By Devon Shuman, Senior Staff Writer
CBS' new primetime series, "Supergirl," has all the elements that make the superhero genre so popular - and that's exactly why it's not any good.
When it comes down to it, why is the superhero genre so prevalent on TV and on the big screen today? What makes "Iron Man," "Captain America" and "The Avengers" so popular?
They are marked by gloriously unrealistic CGI effects, predictable storylines that always end in happy endings, flat characters and dialogue that is cheesier than a Green Bay dairy farm. They aren't artistic explorations or in-depth character studies, they're moneymaking machines.
"Supergirl" follows Kara Zor-El (Melissa Benoist) who is the cousin of Kal-El, otherwise known as Superman.
Like her cousin, Kara was sent to Earth right before the destruction of the planet Krypton, but her ship fell off course and she took longer to arrive. She was raised by the Danvers family and decided to ignore her superhuman powers and enter a normal life working for a media conglomerate run by the rich and snobby Cat Grant.
However, at the time of the pilot, Kara starts to want more, to use her powers for good like her now well-known cousin does.
The idea of "Supergirl" was promising.
The superhero genre is undeniably a patriarchal one. It rarely includes female heroes and when it does (e.g. the Invisible Woman from "Fantastic Four," Black Widow from "The Avengers"), they tend to take a back seat to their male counterparts. If the writers and producers at CBS were willing to do away with this system and create a strong, female superhero as the focus and protagonist of their show, maybe they wouldn't be afraid to ignore the traditional basic structure of the genre and develop a unique and intriguing series.
Unfortunately, "Supergirl" is just another bland addition to the pack.
Almost every character is flat, clichéd and overacted. The worst of the bunch is easily Cat Grant (Calista Flockhart), the egotistic head of the company Kara works for. Flockhart tries way too hard to model her character after Meryl Streep in "The Devil Wears Prada." She hits us with a never-ending barrage of eye rolls and piercing glares, and her dialogue is filled with over-the-top exclamations of her narcissism - "I'm a girl and your boss and powerful and rich and hot and smart."
As for Kara herself, any hope of her truly being a strong female lead was quickly diminished. The writers could have taken the time to develop a new and interesting character, someone with a rich personality and intricate, emotional flaws. Instead, they just applied to her the same quirky and slightly reserved persona made popular by Zooey Deschanel in, "New Girl." Melissa Benoist plays it well, but it's nothing we haven't seen before.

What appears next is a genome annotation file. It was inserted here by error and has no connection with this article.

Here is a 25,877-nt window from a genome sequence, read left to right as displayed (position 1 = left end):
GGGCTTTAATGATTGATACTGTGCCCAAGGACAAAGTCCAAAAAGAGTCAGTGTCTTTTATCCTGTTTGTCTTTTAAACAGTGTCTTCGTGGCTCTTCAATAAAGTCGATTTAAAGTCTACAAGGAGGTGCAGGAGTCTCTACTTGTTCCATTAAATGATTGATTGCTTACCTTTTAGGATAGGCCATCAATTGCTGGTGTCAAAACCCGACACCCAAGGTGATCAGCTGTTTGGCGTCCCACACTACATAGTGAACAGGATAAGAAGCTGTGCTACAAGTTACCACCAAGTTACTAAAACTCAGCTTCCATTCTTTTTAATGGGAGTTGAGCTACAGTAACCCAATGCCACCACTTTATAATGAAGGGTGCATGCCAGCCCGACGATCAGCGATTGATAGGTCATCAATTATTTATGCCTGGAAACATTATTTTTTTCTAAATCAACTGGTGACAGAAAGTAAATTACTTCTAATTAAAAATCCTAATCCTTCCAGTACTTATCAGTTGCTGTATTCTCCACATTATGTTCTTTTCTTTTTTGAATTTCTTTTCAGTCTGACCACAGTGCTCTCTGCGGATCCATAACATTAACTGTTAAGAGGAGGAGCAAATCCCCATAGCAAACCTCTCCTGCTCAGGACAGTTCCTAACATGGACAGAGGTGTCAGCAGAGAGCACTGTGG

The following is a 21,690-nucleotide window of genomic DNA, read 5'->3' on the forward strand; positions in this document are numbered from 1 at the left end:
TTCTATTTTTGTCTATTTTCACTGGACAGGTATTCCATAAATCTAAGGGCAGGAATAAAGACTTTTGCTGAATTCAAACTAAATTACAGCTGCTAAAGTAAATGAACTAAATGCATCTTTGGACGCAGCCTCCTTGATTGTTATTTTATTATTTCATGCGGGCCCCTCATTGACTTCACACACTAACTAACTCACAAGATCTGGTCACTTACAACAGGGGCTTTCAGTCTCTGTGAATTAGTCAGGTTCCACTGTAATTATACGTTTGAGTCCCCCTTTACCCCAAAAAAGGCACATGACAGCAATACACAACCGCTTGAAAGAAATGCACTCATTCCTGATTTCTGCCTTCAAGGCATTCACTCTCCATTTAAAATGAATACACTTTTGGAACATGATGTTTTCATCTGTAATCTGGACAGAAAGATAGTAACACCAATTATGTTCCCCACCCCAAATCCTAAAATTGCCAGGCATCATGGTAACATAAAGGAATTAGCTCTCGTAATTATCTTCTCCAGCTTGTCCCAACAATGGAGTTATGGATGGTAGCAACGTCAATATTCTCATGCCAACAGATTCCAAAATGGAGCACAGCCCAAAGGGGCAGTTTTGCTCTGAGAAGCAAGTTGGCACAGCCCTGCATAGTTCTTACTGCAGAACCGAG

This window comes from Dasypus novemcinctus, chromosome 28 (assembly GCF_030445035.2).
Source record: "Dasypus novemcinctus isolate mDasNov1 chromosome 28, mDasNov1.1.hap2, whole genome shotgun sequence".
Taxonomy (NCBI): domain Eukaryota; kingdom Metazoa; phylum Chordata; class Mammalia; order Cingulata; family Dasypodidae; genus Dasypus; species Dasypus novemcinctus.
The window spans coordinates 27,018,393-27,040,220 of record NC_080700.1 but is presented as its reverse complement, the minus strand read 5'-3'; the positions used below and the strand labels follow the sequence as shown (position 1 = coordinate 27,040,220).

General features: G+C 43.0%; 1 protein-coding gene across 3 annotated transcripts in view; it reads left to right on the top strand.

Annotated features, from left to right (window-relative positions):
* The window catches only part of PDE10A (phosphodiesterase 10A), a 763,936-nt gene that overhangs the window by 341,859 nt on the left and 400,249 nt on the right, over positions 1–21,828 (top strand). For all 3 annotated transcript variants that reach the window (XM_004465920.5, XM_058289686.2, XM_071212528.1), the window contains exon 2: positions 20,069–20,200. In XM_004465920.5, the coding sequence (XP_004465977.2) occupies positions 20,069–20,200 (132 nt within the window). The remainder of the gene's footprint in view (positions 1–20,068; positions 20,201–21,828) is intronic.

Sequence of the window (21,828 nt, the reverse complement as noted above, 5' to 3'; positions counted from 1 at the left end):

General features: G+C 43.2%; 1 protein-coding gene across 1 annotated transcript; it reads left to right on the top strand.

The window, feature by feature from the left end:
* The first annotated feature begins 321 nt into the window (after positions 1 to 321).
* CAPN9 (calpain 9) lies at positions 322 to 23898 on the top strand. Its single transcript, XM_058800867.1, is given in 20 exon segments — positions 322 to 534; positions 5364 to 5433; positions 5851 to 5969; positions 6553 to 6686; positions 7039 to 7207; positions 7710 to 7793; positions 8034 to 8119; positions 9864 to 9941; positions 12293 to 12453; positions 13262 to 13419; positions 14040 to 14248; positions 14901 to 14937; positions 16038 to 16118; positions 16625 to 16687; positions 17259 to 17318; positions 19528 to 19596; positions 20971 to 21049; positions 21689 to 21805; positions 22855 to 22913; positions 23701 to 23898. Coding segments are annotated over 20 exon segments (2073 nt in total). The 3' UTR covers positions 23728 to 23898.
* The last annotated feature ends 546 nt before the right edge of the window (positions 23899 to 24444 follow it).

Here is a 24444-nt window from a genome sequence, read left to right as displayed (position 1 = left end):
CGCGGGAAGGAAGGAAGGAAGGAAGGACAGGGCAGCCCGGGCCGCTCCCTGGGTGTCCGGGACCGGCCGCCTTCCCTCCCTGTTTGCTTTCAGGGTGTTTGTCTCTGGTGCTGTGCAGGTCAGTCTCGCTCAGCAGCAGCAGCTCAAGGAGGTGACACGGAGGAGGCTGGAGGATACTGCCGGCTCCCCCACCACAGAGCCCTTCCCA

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Characters aside, the storyline is bland and predictable.
The deciding point came when Kara first decides to exhibit her powers, using them to save a crashing plane with her foster sister inside. The writers had the opportunity to have her fail and have her sister perish in the crash, thus setting the stage for a deep, psychologically driven storyline in which Kara must overcome the emotional turmoil from letting her sister die in order to confidently use her powers again.
Unfortunately, they gave the scene a happy ending, allowing the series to resign itself to the typical superhero genre formula.
The show does have its bright spots. Mehcad Brooks is brilliant as Jimmy Olsen, Superman's photographer who signs on to work with Grant. Juxtaposed against the over-exaggerated emotions of the rest of the actors, Brooks' calm and subtle style is paradoxically dazzling.
Additionally, cheesy dialogue is one of the only tropes of the genre that can actually be pleasurable, and "Supergirl" does not disappoint. When an alien from Krypton who had been sentenced to prison by Kara's mom begins to fight her, he boldly announces, "Well, I can't kill your mother. I guess you'll have to do."
All in all, however, "Supergirl" is nothing but another addition to the superhero genre, a genre that, despite being uniform and predictable, continues to spurt out more movies and shows.
The only person to challenge the monotony of it was Christopher Nolan. With his "Dark Knight" trilogy, Nolan traded in special effects and formulaic plots for intriguing characters and an exploration of psychological themes. Despite the overwhelming success of his work, the blockbuster production companies have yet to catch on.
If they want to be fresh and original, they need to start seeking out new approaches to these stories, and, unfortunately, "Supergirl" is not a step in the right direction.